August 26, 2014

The Midwich Cuckoos - John Wyndham

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Title: The Midwich Cuckoos
Author: John Wyndham
Publisher: Penguin Books
Release date: 1960
Pages: 220


* From ten-seventeen that night, information about Midwich becomes episodic. Its telephones remained dead. The bus that should have passed failed to reach Stouch, and a truck that went to look for the bus did not return. A notification from the R.A.F. was received in Trayne of some unidentified flying object, not, repeat npt, a service machine, detected by radar in the Midwich area, possibly making a forced landing.*

The clutch that was fathered on the quiet little villafe of Midwich, one night in September, proved to possess a monstrous will of its own. It promised to make the human race look as dated as the dinosaur.

 * Who are these children? There's something about the way they ook at one with those curious eyes They are - strangers, you know.*

In the small countryside village of Midwich nothing unusual ever happens… until the Dayout. It looked like a normal day, but suddenly everything stopped: no animal or human being inside Midwich could move; no animal or human being outside Midwich could enter the village. It was then assumed that everything simply went back to normal, but it soon turned out that it was not the case.
In the first part of the book John Wyndham describes Midwich, a small English village in the 1950s. He introduces the most important characters, namely Richard Gayford, the narrator, Bernard Westcott, one of his friends and member of the military and Gordon Zellaby, an old academic from the village. It is interesting to notice that the protagonists represent different levels of involvement in the Midwich affair: Gordon Zellaby is part of the village and therefore involved from the very beginning until the very end; Richard Gayford lives in Midwich, but was in London when the Dayout occurred and so there is some distance between him and the events taking place; finally, Bernard Westcott is not linked to Midwich in any way, but becomes interested in the matter after the Dayout. By following them in their task to solve the problems caused by the Dayout, the readers are given the opportunity to compare them, which makes it even more interesting.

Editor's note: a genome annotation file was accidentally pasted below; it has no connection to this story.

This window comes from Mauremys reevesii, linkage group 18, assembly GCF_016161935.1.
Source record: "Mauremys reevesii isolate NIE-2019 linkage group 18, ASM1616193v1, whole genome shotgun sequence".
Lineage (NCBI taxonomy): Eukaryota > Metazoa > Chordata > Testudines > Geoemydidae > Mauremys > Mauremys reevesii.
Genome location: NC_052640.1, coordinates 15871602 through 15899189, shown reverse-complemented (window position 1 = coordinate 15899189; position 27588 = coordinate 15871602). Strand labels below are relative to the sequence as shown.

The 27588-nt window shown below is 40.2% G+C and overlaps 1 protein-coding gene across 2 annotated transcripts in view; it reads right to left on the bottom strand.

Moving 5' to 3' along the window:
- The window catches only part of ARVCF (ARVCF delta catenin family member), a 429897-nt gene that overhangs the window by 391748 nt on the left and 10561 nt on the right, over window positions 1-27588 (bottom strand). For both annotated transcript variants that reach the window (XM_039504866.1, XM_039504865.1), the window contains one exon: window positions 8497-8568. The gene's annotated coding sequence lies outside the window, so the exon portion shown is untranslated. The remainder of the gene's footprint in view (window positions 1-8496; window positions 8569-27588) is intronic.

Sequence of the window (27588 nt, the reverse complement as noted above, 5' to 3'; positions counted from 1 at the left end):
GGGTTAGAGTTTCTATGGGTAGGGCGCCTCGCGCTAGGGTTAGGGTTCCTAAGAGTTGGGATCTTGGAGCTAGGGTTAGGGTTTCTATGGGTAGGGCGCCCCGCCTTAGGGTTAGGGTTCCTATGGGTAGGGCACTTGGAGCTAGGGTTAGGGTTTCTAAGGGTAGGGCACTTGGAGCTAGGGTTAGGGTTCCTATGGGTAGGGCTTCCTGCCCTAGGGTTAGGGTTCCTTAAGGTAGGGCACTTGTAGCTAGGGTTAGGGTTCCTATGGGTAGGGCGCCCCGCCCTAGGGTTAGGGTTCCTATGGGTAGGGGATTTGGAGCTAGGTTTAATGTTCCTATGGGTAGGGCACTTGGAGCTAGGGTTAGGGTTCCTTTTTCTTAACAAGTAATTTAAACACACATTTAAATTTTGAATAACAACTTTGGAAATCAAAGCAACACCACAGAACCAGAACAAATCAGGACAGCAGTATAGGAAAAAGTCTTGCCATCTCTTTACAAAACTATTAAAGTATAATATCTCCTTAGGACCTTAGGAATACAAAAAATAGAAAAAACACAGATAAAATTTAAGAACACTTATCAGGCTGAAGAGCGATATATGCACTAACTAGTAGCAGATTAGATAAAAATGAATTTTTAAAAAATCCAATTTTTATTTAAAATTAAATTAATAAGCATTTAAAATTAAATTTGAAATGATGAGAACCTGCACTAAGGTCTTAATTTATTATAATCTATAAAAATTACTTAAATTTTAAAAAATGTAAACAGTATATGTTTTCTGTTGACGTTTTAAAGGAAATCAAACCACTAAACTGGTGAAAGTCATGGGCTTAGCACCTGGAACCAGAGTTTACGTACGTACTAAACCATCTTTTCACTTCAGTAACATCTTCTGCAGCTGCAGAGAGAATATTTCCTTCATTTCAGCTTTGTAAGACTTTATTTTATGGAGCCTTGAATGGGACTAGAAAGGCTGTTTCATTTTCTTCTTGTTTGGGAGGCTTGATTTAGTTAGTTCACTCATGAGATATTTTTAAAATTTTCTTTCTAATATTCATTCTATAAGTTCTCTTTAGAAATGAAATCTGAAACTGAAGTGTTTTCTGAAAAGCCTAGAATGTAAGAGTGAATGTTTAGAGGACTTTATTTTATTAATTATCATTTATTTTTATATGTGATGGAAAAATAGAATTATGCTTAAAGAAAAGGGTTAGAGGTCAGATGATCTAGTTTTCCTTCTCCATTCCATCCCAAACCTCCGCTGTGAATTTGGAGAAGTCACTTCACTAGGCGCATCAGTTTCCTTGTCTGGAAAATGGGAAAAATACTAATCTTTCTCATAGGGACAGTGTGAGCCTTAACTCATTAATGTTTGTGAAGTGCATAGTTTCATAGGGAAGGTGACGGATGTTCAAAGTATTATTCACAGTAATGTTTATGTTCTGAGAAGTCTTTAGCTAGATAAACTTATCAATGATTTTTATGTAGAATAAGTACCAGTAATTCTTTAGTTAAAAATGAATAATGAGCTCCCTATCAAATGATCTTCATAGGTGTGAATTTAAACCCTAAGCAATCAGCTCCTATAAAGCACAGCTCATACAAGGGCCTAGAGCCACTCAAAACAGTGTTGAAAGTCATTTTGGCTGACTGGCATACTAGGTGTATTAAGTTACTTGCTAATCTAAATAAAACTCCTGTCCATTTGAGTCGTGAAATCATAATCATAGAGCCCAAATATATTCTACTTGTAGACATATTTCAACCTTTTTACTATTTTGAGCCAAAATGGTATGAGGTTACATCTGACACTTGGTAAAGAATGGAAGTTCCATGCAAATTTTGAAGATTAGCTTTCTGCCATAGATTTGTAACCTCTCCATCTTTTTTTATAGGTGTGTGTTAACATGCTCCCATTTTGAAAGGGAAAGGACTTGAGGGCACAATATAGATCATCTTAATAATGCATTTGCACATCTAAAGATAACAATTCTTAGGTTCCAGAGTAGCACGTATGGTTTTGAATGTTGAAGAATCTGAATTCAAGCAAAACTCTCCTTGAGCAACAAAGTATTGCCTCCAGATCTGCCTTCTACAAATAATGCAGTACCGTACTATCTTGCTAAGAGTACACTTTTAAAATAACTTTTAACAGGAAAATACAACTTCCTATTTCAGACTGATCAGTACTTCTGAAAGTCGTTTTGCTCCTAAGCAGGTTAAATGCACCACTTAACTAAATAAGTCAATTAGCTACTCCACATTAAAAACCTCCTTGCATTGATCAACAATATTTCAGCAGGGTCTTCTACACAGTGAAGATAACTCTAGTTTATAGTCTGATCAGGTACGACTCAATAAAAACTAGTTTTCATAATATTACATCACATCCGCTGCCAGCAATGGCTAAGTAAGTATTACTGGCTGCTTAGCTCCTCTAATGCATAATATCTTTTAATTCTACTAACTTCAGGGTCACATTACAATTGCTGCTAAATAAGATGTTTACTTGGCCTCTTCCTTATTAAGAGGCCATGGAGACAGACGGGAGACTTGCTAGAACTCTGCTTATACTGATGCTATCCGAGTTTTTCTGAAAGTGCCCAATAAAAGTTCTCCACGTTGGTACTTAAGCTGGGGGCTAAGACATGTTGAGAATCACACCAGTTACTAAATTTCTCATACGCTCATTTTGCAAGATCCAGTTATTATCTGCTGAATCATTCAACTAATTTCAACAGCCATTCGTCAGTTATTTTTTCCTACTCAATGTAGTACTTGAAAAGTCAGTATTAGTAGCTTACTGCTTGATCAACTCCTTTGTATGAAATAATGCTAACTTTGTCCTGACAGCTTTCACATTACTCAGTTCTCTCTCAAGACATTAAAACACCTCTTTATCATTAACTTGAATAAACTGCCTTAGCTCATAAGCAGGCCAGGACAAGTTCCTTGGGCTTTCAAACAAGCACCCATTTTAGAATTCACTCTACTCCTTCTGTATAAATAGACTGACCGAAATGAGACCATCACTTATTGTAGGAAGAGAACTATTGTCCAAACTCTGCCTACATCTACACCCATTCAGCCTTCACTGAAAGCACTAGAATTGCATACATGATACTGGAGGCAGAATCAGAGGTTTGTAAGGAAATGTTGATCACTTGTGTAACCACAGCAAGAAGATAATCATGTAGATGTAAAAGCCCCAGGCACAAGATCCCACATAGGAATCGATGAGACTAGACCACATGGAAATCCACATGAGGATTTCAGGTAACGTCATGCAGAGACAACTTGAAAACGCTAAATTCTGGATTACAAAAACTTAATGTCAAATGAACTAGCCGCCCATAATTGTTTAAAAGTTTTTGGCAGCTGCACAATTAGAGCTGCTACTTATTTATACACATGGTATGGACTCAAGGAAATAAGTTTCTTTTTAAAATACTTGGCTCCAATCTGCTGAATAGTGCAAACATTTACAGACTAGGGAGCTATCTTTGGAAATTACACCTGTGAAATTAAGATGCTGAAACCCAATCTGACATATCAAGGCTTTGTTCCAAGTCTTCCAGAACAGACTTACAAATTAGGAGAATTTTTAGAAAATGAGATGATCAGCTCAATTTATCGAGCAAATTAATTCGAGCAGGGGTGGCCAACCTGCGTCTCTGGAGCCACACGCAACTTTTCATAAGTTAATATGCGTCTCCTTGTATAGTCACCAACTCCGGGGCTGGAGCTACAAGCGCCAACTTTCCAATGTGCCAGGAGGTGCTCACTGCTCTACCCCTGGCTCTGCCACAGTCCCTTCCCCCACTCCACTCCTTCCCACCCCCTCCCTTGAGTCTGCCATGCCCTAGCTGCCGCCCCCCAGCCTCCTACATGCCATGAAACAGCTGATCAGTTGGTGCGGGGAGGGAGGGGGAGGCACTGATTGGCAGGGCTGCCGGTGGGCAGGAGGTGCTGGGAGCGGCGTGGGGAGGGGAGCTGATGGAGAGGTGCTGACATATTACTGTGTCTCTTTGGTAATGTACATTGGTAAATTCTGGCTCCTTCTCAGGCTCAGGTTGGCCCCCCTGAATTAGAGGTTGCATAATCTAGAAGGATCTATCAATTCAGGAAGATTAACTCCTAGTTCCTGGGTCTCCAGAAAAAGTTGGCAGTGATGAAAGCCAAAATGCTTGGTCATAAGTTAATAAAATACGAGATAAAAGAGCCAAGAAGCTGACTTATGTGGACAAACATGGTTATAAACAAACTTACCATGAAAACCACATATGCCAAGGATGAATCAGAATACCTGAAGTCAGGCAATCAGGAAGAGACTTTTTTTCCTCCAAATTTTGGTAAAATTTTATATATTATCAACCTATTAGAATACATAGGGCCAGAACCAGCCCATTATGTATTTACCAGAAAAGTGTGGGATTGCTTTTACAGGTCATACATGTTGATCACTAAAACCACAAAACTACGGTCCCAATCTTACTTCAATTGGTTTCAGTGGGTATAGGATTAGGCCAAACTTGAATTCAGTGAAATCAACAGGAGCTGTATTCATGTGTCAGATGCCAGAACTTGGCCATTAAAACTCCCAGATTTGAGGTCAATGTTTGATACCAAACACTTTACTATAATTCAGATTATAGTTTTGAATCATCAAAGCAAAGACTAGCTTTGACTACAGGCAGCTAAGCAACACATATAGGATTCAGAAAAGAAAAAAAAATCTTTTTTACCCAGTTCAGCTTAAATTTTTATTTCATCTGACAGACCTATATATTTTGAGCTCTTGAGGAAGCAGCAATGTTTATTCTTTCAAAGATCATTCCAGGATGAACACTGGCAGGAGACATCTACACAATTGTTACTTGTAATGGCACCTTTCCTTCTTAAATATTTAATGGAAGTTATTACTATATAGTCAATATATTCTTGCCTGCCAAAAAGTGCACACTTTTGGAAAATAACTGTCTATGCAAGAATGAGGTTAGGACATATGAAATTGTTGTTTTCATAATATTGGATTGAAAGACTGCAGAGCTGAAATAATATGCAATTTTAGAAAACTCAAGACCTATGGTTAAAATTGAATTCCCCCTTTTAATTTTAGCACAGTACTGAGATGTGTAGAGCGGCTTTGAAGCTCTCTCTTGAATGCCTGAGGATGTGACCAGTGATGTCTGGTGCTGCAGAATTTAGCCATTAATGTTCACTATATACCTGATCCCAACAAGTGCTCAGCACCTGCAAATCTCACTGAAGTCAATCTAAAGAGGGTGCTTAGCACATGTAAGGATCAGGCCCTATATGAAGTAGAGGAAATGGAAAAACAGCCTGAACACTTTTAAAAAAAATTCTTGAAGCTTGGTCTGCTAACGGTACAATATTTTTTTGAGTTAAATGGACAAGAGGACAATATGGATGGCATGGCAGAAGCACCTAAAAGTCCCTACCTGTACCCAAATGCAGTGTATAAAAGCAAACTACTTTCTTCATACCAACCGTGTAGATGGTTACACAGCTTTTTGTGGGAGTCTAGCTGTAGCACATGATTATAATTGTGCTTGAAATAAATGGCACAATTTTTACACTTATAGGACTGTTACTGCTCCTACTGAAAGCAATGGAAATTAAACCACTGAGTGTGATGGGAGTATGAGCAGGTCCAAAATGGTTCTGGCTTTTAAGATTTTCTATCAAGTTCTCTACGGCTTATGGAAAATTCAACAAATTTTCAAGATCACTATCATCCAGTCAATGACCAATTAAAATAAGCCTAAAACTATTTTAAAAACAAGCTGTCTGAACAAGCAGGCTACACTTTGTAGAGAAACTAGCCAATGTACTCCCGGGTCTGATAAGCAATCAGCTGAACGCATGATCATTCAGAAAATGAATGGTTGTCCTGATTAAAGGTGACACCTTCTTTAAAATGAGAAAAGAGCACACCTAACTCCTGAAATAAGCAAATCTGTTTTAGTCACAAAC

The first part shows how normal Midwich is and offers a great contrast with the second part, in which the strangeness of the affair becomes clear. Although everything seems to have come back to normal after the Dayout, the villagers soon notice that all the women are pregnant and that the babies they give birth too are not like other human children at all. As time goes by, the powers of the Children become more and more disturbing, threatening the quietness of the village… and maybe even that of humanity.
In order to fully enjoy this book, one must keep in mind that it was written in 1957, that is before alien invasions became so popular in science-fiction books. There are no fight between aliens and humans, we do not even see much of them –apart from the Children, of course– but we feel their presence all the time and that is one of the strengths of the book. The mystery of the Dayout creates an atmosphere of expectation and suspense, which is confirmed with each small episode in relation to the Children.
Later on in the book, when there is no doubt that the Children are not human beings, the author raises fundamental questions about humanity and survival. John Wyndham also goes into philosophical thoughts about civilisation and the creation of the world, mixing biological theories and fiction.
Although I enjoyed the book, I have one criticism regarding the characters. I found that they were not developed enough and most importantly, that the women had no part in the story –when they should, in my opinion, given that they are the one who gave birth to the Children. Varying the point of view would have added to the depth of the plot, but I suppose it would have been unusual at the time of publishing. It is nevertheless a good book, which I recommend to anybody interests in fine science-fiction and dystopia.


* In short * 
A threat to humanity?

Between science-fiction and dystopia, the Midwich Cuckoos is a thrilling book about alien invasion which shows how mystery can enter the daily life of a normal village and change it forever. John Wyndham uses suspense and mystery to raise fundamental questions about human life and survival which will give you food for thought!

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